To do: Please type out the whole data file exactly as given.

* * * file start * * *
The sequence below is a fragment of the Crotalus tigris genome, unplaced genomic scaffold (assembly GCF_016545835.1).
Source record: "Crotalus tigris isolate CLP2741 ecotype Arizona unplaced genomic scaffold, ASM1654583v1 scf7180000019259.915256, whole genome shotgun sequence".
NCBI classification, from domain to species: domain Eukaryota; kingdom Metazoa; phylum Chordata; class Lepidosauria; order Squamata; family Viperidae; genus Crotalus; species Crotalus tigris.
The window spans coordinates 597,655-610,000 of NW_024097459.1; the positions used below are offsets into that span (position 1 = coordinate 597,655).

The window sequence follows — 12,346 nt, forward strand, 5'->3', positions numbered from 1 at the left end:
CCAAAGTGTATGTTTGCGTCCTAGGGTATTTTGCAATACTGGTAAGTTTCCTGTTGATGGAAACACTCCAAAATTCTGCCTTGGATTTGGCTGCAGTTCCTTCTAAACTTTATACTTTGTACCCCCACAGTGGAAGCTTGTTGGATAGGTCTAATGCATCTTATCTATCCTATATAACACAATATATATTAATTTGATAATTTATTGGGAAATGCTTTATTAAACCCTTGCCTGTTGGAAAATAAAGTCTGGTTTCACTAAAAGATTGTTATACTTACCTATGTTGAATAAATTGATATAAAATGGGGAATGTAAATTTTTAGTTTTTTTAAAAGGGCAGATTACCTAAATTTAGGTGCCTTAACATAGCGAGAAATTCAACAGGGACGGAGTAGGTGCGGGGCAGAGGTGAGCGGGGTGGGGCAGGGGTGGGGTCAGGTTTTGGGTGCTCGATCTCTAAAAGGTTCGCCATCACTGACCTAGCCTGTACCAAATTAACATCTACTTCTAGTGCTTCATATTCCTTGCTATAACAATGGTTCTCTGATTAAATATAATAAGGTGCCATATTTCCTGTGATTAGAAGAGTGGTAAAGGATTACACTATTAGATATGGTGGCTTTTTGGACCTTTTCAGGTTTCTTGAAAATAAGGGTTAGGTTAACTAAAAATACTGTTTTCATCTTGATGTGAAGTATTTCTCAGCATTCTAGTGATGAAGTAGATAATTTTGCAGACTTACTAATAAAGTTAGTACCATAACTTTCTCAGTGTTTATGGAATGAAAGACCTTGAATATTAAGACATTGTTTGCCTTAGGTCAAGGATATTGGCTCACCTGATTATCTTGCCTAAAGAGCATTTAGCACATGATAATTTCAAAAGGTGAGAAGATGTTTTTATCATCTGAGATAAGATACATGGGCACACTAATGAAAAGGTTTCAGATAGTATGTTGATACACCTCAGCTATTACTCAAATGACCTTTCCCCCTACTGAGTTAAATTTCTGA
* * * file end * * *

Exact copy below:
The sequence below is a fragment of the Crotalus tigris genome, unplaced genomic scaffold (assembly GCF_016545835.1).
Source record: "Crotalus tigris isolate CLP2741 ecotype Arizona unplaced genomic scaffold, ASM1654583v1 scf7180000019259.915256, whole genome shotgun sequence".
NCBI classification, from domain to species: domain Eukaryota; kingdom Metazoa; phylum Chordata; class Lepidosauria; order Squamata; family Viperidae; genus Crotalus; species Crotalus tigris.
The window spans coordinates 597,655-610,000 of NW_024097459.1; the positions used below are offsets into that span (position 1 = coordinate 597,655).

The window sequence follows — 12,346 nt, forward strand, 5'->3', positions numbered from 1 at the left end:
CCAAAGTGTATGTTTGCGTCCTAGGGTATTTTGCAATACTGGTAAGTTTCCTGTTGATGGAAACACTCCAAAATTCTGCCTTGGATTTGGCTGCAGTTCCTTCTAAACTTTATACTTTGTACCCCCACAGTGGAAGCTTGTTGGATAGGTCTAATGCATCTTATCTATCCTATATAACACAATATATATTAATTTGATAATTTATTGGGAAATGCTTTATTAAACCCTTGCCTGTTGGAAAATAAAGTCTGGTTTCACTAAAAGATTGTTATACTTACCTATGTTGAATAAATTGATATAAAATGGGGAATGTAAATTTTTAGTTTTTTTAAAAGGGCAGATTACCTAAATTTAGGTGCCTTAACATAGCGAGAAATTCAACAGGGACGGAGTAGGTGCGGGGCAGAGGTGAGCGGGGTGGGGCAGGGGTGGGGTCAGGTTTTGGGTGCTCGATCTCTAAAAGGTTCGCCATCACTGACCTAGCCTGTACCAAATTAACATCTACTTCTAGTGCTTCATATTCCTTGCTATAACAATGGTTCTCTGATTAAATATAATAAGGTGCCATATTTCCTGTGATTAGAAGAGTGGTAAAGGATTACACTATTAGATATGGTGGCTTTTTGGACCTTTTCAGGTTTCTTGAAAATAAGGGTTAGGTTAACTAAAAATACTGTTTTCATCTTGATGTGAAGTATTTCTCAGCATTCTAGTGATGAAGTAGATAATTTTGCAGACTTACTAATAAAGTTAGTACCATAACTTTCTCAGTGTTTATGGAATGAAAGACCTTGAATATTAAGACATTGTTTGCCTTAGGTCAAGGATATTGGCTCACCTGATTATCTTGCCTAAAGAGCATTTAGCACATGATAATTTCAAAAGGTGAGAAGATGTTTTTATCATCTGAGATAAGATACATGGGCACACTAATGAAAAGGTTTCAGATAGTATGTTGATACACCTCAGCTATTACTCAAATGACCTTTCCCCCTACTGAGTTAAATTTCTGA